The California Supreme Court has upheld the state’s death-penalty statute against a constitutional challenge that had the potential to overturn the sentences of hundreds of people on California’s death row. In a unanimous ruling issued August 26, 2021 in People v. McDaniel, the court held that a capital jury need not unanimously agree to the existence of an aggravating circumstance before weighing it in the sentencing decision so long as every juror found that the prosecution had proven at least one aggravating circumstance that justified a death sentence beyond a reasonable doubt.

The issue came to the court in the case of Don’te Lamont McDaniel, who was convicted of two Los Angeles gang-related murders in 2008. At sentencing, McDaniel’s jury deadlocked on whether to recommend a life sentence or the death penalty. A second jury impaneled to retry the sentencing phase deliberated for four days before unanimously recommending the death penalty.

McDaniel argued that U.S. Supreme Court case law required every capital sentencing jury to agree that an aggravating circumstance had been proven before any juror could consider that circumstance and that the jury could impose a death sentence only if it unanimously agreed that aggravating circumstances outweighed mitigating circumstances beyond a reasonable doubt. His argument had the potential to overturn nearly every California death sentence in which a jury had been impaneled. As of September 3, 2021, the California Department of Corrections and Rehabilitation reported 697 people on the state’s death row.

McDaniel’s case drew supporting briefs from Governor Gavin Newsom and six progressive district attorneys in the state, including Chesa Boudin in San Francisco and George Gascón in Los Angeles. It was the first time any sitting governor in California had filed a brief in support of a death-row prisoner. Newsom argued that the state’s death penalty “was infected by racism” and that absence of a requirement of unanimous jury sentencing beyond a reasonable doubt contributed to systemic arbitrariness and discrimination.

Writing for the court, Justice Goodwin Liu said that under existing California decisions on the issue, “[t]he jury’s ultimate decision selecting the penalty in a capital case does not constitute ‘fact-finding,’” and therefore each juror could separately determine the justification for a death sentence. In a separate concurring opinion, Liu wrote, “There is a serious question whether our capital sentencing scheme is unconstitutional ….” He said, “Given the stakes for capital defendants, the prosecution, and the justice system, I urge this court, as well as other responsible officials sworn to uphold the Constitution, to revisit this issue at an appropriate time.” However, he said, McDaniel’s case was not the appropriate vehicle for addressing that issue.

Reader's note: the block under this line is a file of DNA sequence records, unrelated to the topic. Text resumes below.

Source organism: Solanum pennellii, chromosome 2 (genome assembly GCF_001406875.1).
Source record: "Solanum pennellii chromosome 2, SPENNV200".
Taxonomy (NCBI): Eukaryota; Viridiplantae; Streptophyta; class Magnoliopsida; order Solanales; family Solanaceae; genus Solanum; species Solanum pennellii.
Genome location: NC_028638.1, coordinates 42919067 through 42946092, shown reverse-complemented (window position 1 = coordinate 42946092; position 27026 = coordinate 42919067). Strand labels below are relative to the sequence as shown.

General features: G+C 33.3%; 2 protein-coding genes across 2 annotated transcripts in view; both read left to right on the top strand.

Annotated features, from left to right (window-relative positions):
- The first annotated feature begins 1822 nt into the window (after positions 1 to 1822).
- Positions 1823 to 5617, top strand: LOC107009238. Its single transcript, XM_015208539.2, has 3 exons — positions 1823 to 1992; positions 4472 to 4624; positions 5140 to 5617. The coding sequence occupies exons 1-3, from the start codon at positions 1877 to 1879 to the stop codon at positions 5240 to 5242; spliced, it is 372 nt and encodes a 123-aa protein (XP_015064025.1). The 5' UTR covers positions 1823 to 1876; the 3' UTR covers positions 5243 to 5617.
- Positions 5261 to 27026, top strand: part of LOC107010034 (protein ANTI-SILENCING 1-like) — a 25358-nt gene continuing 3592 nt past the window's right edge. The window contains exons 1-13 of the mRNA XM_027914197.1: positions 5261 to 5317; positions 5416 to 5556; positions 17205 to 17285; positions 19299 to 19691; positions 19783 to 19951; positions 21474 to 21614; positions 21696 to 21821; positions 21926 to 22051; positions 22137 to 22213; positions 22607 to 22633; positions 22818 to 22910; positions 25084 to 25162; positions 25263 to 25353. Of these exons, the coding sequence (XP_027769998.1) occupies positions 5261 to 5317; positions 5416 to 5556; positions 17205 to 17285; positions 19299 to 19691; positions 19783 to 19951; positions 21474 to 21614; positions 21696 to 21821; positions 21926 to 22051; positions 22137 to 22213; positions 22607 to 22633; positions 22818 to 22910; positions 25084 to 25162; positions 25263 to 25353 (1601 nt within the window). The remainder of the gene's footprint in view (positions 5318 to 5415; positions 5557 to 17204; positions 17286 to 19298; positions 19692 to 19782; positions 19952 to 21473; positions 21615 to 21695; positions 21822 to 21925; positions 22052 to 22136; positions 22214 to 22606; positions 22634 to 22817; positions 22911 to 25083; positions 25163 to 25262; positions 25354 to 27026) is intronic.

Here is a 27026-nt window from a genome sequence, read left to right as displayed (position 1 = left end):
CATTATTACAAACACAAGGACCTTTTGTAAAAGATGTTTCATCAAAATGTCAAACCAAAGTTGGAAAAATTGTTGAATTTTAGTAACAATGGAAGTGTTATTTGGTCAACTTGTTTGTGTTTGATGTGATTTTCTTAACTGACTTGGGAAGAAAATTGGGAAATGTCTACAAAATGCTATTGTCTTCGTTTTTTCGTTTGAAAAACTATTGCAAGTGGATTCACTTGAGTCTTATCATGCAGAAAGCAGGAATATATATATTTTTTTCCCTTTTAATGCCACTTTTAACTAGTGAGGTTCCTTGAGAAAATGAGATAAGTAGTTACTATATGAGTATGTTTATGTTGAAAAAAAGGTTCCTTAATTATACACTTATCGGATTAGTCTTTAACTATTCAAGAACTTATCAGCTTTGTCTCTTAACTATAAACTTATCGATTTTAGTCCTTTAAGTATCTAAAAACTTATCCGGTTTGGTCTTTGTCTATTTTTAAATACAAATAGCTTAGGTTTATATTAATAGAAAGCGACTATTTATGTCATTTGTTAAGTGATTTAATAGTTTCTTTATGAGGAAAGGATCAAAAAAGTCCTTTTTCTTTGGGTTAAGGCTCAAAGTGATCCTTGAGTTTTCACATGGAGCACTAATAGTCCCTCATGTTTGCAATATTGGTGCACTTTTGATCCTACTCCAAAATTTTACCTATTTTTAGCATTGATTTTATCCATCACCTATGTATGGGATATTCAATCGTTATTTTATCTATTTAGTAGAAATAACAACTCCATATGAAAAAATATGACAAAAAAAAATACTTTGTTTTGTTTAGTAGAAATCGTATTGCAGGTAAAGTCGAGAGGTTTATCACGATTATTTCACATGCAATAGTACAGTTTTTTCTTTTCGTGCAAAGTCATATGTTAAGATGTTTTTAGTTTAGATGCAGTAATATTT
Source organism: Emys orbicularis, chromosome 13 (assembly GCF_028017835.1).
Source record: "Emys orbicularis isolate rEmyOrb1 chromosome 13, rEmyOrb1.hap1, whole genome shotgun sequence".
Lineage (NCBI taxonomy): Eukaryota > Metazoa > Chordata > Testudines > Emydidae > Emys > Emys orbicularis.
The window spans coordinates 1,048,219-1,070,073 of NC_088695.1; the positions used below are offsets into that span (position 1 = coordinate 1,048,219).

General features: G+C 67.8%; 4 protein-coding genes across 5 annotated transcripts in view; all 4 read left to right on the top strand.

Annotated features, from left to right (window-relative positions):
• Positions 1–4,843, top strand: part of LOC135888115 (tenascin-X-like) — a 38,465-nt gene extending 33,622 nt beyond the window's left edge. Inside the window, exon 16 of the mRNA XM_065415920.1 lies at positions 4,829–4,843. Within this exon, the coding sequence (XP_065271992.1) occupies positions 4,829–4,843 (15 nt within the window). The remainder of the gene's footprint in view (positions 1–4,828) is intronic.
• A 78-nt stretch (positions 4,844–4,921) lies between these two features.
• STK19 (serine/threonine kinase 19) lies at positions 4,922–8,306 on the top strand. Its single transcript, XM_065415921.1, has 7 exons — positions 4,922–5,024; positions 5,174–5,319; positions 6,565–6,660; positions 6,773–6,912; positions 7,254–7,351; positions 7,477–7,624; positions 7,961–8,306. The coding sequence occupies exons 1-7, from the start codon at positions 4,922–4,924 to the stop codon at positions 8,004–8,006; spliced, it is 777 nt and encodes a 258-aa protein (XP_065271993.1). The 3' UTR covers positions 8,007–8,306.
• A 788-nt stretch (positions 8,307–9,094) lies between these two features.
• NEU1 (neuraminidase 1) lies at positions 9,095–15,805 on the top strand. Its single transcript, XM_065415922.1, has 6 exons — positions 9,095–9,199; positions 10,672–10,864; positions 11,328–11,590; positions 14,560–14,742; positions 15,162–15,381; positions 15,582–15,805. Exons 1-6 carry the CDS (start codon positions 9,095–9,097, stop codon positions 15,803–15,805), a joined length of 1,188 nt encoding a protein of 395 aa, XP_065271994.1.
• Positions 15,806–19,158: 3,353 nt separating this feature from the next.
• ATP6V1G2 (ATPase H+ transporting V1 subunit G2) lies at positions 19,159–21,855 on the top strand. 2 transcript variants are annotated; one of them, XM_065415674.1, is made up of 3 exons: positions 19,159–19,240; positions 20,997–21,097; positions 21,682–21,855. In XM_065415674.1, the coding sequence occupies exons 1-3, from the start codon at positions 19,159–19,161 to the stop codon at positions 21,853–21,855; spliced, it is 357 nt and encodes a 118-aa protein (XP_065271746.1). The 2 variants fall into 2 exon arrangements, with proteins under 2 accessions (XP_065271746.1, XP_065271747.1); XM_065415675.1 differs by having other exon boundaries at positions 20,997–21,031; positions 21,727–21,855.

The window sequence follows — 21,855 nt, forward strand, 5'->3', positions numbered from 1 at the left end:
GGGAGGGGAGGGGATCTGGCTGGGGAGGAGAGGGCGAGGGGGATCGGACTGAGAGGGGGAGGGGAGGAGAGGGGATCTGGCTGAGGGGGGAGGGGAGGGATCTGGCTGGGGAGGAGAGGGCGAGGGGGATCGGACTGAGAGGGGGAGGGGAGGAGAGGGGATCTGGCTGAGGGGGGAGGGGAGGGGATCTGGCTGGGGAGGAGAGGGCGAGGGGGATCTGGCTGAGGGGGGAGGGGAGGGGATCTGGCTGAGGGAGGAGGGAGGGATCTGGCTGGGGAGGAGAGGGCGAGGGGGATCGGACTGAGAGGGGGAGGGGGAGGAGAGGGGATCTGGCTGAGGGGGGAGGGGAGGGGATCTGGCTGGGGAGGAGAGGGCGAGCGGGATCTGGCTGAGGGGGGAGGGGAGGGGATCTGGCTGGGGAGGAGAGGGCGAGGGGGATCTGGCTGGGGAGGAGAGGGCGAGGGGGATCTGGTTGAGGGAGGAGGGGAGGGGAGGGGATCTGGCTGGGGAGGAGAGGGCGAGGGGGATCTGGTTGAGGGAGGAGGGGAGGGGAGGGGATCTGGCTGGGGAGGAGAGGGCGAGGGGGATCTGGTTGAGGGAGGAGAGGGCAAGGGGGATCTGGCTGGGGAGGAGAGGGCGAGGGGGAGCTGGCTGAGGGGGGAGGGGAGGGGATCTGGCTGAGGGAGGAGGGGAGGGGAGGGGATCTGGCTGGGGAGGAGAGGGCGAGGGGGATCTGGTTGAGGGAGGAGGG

The Right to Jury Fact-Finding in Capital Sentencing Proceedings

The United States Supreme Court ruled in March 2000 in Apprendi v. New Jersey that the Sixth Amendment provides a defendant the right to a unanimous jury determination, beyond a reasonable doubt, of “any fact (other than prior conviction) that increases the maximum penalty for a crime.” Two years later, in Ring v. Arizona, the Court held that the penalty phase of a capital trial fell within the Sixth Amendment jury guarantee and that a capital defendant’s right to a jury trial included the right to require the government to prove beyond a reasonable doubt every fact necessary to impose the death penalty.

The court confined its discussion to the scope of the right to a penalty-phase jury, separately addressing the questions of unanimity and proof beyond a reasonable doubt. Ultimately, it ruled that neither were required. Lui wrote that neither the California constitution nor state law provided “a basis to require unanimity in the jury’s determination of factually disputed aggravating circumstances.” On the burden of proof issue, the court said: “Even if the jury trial right under [California’s constitution] is applicable to the penalty phase of a capital trial and encompasses the right to factual findings beyond a reasonable doubt, we do not understand it to require the penalty phase jury to select the appropriate punishment beyond a reasonable doubt.”

The court did not address the other issues raised in Governor Newsom’s or the prosecutors’ amicus briefs. “These claims,” the court wrote, “sound in equal protection, due process, or the Eighth Amendment’s prohibition on cruel and unusual punishment, and do not bear directly on the specific state law questions before us.”

Elisabeth Semel, co-director of the UC Berkeley Death Penalty Clinic and co-author of Newsom’s legal brief, told the Associated Press, “It doesn’t change the fact that the death penalty system in California does discriminate against people of color, particularly Black defendants. And there’s ample data to demonstrate that.”

On September 10, McDaniel’s lawyers filed a petition seeking reargument of the case.


Maura Dolan, California’s top court declines to over­haul death penal­ty, Los Angeles Times, August 26, 2021; Don Thompson, California Supreme Court Upholds Death Penalty Rules, Associated Press, August 26, 2021; Bob Egelko, State Supreme Court rejects argu­ments by death penal­ty oppo­nents over sen­tenc­ing cri­te­ria, San Francisco Chronicle, August 26, 2021; Matthew Renda, California high court upholds death sen­tence in a prece­dent-set­ting case, Courthouse News Service, August 262021.

Read the California Supreme Court’s deci­sion in People v. McDaniel.